vis_miss provides an at-a-glance ggplot of the missingness inside a dataframe, colouring cells according to missingness, where black indicates a missing cell and grey indicates a present cell. As it returns a ggplot object, it is very easy to customize and change labels.

vis_miss(x, cluster = FALSE, sort_miss = FALSE, show_perc = TRUE,
  show_perc_col = TRUE, large_data_size = 9e+05, warn_large_data = TRUE)



a data.frame


logical. TRUE specifies that you want to use hierarchical clustering (mcquitty method) to arrange rows according to missingness. FALSE specifies that you want to leave it as is. Default value is FALSE.


logical. TRUE arranges the columns in order of missingness. Default value is FALSE.


logical. TRUE now adds in the % of missing/complete data in the whole dataset into the legend. Default value is TRUE.


logical. TRUE adds in the % missing data in a given column into the x axis. Can be disabled with FALSE. Default value is TRUE.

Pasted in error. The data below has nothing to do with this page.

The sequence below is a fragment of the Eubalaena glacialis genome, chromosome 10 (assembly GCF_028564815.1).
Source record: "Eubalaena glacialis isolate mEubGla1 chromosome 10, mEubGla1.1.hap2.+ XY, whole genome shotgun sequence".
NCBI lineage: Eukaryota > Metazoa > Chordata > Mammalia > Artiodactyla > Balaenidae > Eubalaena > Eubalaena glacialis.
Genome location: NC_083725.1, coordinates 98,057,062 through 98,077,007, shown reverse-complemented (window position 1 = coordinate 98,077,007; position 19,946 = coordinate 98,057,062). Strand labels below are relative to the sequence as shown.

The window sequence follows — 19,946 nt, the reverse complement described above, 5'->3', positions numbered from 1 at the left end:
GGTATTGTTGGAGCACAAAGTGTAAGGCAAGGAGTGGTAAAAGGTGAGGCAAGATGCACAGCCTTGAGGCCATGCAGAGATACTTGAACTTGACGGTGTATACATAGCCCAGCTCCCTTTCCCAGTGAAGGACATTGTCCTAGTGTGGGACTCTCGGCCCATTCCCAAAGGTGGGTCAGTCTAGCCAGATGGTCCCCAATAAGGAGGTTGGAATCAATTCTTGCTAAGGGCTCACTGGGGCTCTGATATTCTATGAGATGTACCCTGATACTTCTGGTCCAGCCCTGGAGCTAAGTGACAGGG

integer default is 900000, this can be changed. See note for more details


logical - warn if there is large data? Default is TRUE see note for more details


ggplot2 object displaying the position of missing values in the dataframe, and the percentage of values missing and present.


Some datasets might be too large to plot, sometimes creating a blank plot - if this happens, I would recommend downsampling the data, either looking at the first 1,000 rows or by taking a random sample. This means that you won't get the same "look" at the data, but it is better than a blank plot! See example code for suggestions on doing this.

See also


# NOT RUN { vis_miss(airquality, cluster = TRUE) vis_miss(airquality, sort_miss = TRUE) # if you have a large dataset, you might want to try downsampling: library(nycflight13) library(dplyr) flights %>% sample_n(1000) %>% vis_miss() flights %>% slice(1:1000) %>% vis_miss() # }